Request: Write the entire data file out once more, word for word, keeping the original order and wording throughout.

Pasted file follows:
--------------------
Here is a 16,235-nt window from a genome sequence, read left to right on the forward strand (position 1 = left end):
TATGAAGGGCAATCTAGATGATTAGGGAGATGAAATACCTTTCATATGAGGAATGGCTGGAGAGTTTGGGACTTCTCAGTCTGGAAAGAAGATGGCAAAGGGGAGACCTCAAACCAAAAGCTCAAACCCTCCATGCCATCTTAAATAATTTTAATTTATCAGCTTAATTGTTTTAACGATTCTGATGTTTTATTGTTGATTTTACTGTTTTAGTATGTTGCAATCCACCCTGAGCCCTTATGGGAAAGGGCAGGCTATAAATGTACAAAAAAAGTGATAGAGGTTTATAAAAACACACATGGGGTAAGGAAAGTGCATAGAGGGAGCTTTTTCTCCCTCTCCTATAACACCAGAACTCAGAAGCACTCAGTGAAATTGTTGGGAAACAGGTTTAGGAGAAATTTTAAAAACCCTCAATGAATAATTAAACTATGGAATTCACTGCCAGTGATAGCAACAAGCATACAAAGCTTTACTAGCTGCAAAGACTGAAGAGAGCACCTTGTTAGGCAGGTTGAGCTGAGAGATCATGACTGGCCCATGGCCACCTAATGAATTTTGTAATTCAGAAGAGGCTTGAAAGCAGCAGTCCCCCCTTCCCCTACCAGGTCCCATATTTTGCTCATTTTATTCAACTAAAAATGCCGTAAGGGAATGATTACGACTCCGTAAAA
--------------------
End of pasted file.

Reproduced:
Here is a 16,235-nt window from a genome sequence, read left to right on the forward strand (position 1 = left end):
TATGAAGGGCAATCTAGATGATTAGGGAGATGAAATACCTTTCATATGAGGAATGGCTGGAGAGTTTGGGACTTCTCAGTCTGGAAAGAAGATGGCAAAGGGGAGACCTCAAACCAAAAGCTCAAACCCTCCATGCCATCTTAAATAATTTTAATTTATCAGCTTAATTGTTTTAACGATTCTGATGTTTTATTGTTGATTTTACTGTTTTAGTATGTTGCAATCCACCCTGAGCCCTTATGGGAAAGGGCAGGCTATAAATGTACAAAAAAAGTGATAGAGGTTTATAAAAACACACATGGGGTAAGGAAAGTGCATAGAGGGAGCTTTTTCTCCCTCTCCTATAACACCAGAACTCAGAAGCACTCAGTGAAATTGTTGGGAAACAGGTTTAGGAGAAATTTTAAAAACCCTCAATGAATAATTAAACTATGGAATTCACTGCCAGTGATAGCAACAAGCATACAAAGCTTTACTAGCTGCAAAGACTGAAGAGAGCACCTTGTTAGGCAGGTTGAGCTGAGAGATCATGACTGGCCCATGGCCACCTAATGAATTTTGTAATTCAGAAGAGGCTTGAAAGCAGCAGTCCCCCCTTCCCCTACCAGGTCCCATATTTTGCTCATTTTATTCAACTAAAAATGCCGTAAGGGAATGATTACGACTCCGTAAAA